U.S. Base Oil Price Report


In what appears to be pulling out all the stops, ExxonMobil, Chevron and Motiva told customers they are significantly lowering posted prices by as much as 85 cents per gallon, while Calumet adjusted its API Group II postings downward by 21 to 47 cents/gal.

U.S. base oil buyers welcomed the unexpected and surprising news with opened arms, saying that these decreases were timely and would likely help stimulate sluggish demand.

According to its customers, ExxonMobil shaved 40 to 85 cents per gallon off its lineup of base oils effective today, March 25. In the Group I category, SN 100 shifted down by 40 cents/gal, SN 150 went down 50 cents/gal, SN 275 and SN 330 lost 60 cents/gal. The more astonishing reductions included SN 600, which fell by 80 cents, while bright stock dropped a whopping 85 cents/gal. ExxonMobils Group II+ postings were cut by 55 cents/gal.

Chevron also jumped into the fray and alerted its customers that it will knock 40 to 75 cents/gal off its Group II postings. The company will lower its 100 vis by 40 cents/gal, 220 vis by 50 cents/gal and 600 vis by 75 cents/gal effective Monday, March 30. The company said that these revisions are in keeping with current market conditions.

Motiva stepped out with plans to chop its Group II and II+ postings by 30 to 75 cents per gallon. The catch, however, is that these decreases will not go into effect until April 1, so the price table below does not reflect the changes. Motiva plans to push down its Group II Star 3 (70 vis) 30 cents/gal; Star 4 (100 vis) 40 cents/gal; Star 6 (220 vis) 55 cents/gal; Star 12 (600 vis) 75 cents/gal. The company said it will trim its Group II+ Star 5 posted price by 45 cents/gal. These changes will be reflected in the April 1 price chart.

Calumet adjusted its Group II postings downward by 21 to 47 cents/gal on Friday, March 20. The company said the postings had drifted out of line during the past year compared to other producers postings. Calumet revised its Calpar 80 down by 47 cents/gal; Calpar 100 moved lower by 33 cents/gal; Calpar 150 dropped 43 cents/gal; and Calpar 325 slipped 21 cents/gal. The company did not realign its Group I postings.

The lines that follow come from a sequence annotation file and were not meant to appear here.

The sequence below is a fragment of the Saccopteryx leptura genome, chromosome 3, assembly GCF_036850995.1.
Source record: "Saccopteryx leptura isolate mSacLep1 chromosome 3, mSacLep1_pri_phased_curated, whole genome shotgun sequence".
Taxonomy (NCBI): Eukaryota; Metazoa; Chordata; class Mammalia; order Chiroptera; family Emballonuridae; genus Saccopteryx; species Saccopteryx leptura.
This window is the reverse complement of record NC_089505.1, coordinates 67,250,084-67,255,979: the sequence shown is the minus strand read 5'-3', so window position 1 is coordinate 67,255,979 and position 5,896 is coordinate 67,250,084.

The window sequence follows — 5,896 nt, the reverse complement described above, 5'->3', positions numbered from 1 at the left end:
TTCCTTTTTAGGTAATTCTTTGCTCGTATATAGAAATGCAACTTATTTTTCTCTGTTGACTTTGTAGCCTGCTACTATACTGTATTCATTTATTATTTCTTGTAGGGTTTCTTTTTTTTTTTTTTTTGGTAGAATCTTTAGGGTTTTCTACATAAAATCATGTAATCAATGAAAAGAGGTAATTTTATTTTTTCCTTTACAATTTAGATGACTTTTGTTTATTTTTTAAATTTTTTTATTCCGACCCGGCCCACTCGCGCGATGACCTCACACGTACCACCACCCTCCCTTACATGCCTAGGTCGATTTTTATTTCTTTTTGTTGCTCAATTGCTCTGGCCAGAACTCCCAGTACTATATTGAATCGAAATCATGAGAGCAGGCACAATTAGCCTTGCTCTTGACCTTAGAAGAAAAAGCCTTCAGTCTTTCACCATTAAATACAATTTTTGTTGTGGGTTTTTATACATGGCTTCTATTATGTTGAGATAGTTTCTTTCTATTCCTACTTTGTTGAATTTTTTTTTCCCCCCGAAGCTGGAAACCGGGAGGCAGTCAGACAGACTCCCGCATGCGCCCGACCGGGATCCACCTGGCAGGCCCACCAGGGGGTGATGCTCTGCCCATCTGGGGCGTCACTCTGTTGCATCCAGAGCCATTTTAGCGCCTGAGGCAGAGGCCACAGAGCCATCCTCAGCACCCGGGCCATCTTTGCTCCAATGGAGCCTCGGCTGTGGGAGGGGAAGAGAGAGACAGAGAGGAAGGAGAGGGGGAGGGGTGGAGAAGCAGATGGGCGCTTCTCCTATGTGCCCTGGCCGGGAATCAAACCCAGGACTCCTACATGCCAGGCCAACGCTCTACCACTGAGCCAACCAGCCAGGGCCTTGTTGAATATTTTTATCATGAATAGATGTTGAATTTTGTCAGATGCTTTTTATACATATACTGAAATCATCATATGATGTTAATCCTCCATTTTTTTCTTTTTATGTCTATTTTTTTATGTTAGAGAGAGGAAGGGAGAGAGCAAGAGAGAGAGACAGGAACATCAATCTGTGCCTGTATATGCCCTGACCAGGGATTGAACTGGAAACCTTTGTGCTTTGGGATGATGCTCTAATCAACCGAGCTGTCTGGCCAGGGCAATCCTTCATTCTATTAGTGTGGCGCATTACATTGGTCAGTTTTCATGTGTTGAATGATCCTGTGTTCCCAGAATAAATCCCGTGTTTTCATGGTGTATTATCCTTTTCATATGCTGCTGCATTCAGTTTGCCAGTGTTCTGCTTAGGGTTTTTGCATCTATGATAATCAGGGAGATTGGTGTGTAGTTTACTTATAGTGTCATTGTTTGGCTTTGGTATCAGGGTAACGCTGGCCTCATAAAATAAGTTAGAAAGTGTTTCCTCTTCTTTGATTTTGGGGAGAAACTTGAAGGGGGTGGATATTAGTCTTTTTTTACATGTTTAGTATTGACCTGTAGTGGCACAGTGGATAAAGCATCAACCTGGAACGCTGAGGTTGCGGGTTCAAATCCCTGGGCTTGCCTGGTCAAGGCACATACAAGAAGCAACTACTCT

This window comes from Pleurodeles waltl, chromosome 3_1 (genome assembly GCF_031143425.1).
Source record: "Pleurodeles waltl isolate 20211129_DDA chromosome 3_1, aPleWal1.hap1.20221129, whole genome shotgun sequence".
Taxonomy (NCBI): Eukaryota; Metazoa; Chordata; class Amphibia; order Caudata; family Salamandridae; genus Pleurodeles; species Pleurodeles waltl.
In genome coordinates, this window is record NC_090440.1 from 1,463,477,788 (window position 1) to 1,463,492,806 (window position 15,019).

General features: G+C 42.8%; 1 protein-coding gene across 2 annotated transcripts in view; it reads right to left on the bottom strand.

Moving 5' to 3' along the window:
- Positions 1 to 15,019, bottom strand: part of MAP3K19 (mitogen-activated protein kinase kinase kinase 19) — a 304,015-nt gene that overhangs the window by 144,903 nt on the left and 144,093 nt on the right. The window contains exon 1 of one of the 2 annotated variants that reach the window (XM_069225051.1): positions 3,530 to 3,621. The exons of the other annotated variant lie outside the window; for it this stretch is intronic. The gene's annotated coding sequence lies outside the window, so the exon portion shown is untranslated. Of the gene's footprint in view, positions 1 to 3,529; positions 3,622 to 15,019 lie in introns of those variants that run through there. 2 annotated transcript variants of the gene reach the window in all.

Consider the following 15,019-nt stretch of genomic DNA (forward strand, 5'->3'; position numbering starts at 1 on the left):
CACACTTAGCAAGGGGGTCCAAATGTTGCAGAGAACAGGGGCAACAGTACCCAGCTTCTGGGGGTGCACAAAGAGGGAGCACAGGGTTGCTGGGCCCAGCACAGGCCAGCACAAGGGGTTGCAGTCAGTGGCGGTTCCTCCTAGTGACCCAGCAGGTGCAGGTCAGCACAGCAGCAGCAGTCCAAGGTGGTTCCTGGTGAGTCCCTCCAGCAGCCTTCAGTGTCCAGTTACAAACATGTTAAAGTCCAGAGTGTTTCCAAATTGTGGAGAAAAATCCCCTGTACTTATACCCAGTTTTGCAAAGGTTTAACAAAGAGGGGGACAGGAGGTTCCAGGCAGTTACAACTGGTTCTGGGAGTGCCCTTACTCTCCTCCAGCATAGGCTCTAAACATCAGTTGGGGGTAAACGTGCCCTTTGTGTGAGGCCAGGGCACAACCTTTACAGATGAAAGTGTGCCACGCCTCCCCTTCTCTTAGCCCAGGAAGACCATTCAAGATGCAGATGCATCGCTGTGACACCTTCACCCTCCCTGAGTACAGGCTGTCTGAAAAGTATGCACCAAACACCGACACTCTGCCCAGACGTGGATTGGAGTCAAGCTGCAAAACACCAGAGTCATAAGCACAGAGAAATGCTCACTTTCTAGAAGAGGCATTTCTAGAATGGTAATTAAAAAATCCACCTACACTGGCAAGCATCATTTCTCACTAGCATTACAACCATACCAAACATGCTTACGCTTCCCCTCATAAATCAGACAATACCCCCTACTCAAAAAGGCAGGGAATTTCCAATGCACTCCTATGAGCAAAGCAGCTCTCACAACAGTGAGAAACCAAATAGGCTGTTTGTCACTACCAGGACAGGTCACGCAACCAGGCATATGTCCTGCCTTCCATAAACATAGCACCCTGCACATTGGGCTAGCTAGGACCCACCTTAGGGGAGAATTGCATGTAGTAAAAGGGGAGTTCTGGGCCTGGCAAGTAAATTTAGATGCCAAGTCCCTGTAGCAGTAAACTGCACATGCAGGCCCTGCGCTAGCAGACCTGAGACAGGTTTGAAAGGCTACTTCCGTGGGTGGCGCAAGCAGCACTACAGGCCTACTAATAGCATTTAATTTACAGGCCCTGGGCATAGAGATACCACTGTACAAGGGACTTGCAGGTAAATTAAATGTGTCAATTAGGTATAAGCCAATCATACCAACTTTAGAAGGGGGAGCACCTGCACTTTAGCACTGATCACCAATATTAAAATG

Buyers said that producers lowered postings to bring them in line with global price ideas and to help narrow the arbitrage for import cargoes into the United States from Europe and Asia. These reductions were also in response to an over-supply situation, as most U.S. producers have beefy inventory positions alongside not-so-dynamic demand.

There have been rumors suggesting that a few U.S. suppliers have exported cargoes comprised of a mix of grades at extremely low price levels in the last few months. Whether this trade activity could continue remains to be seen, sources said.

On the domestic front, consumers foresee other producers dropping prices over the course of this week and into the next. They speculated, however, that once this round of decreases has been completed, it is uncertain if more price cuts could emerge in the near future due to higher feedstock costs.

Industry participants believe these steep reductions, coupled with established volume discounts between contract supply partners, have now placed base oil prices at fairly low points and could challenge producers profit margins going forward. Crude oil values have zipped up to the mid $50s per barrel. Also, for integrated refiners, vacuum gasoil (VGO) can be more profitably used for making transportation fuels than base oils.

In upstream news, a stronger U.S. dollar helped pull down crude oil prices on Tuesday, halting a week of gains as markets brace for possible news of growing crude stockpiles.

After making steady gains all last week, benchmark crude front-month futures values rose to new highs for 2009 of almost $55 per barrel this week. Crude prices were last seen in the mid $50/bbl range in November.

At the close of the Tuesday, March 24, NYMEX session, light sweet crude futures settled for the day at $53.98 per barrel, up $4.82 compared to the $49.16/bbl close reported one week ago.

Historic U.S. posted base oil prices and WTI and Brent crude spot prices are available for purchase in Excel format.

Related Topics

Base Oil Reports    Base Stocks    Market Topics    Other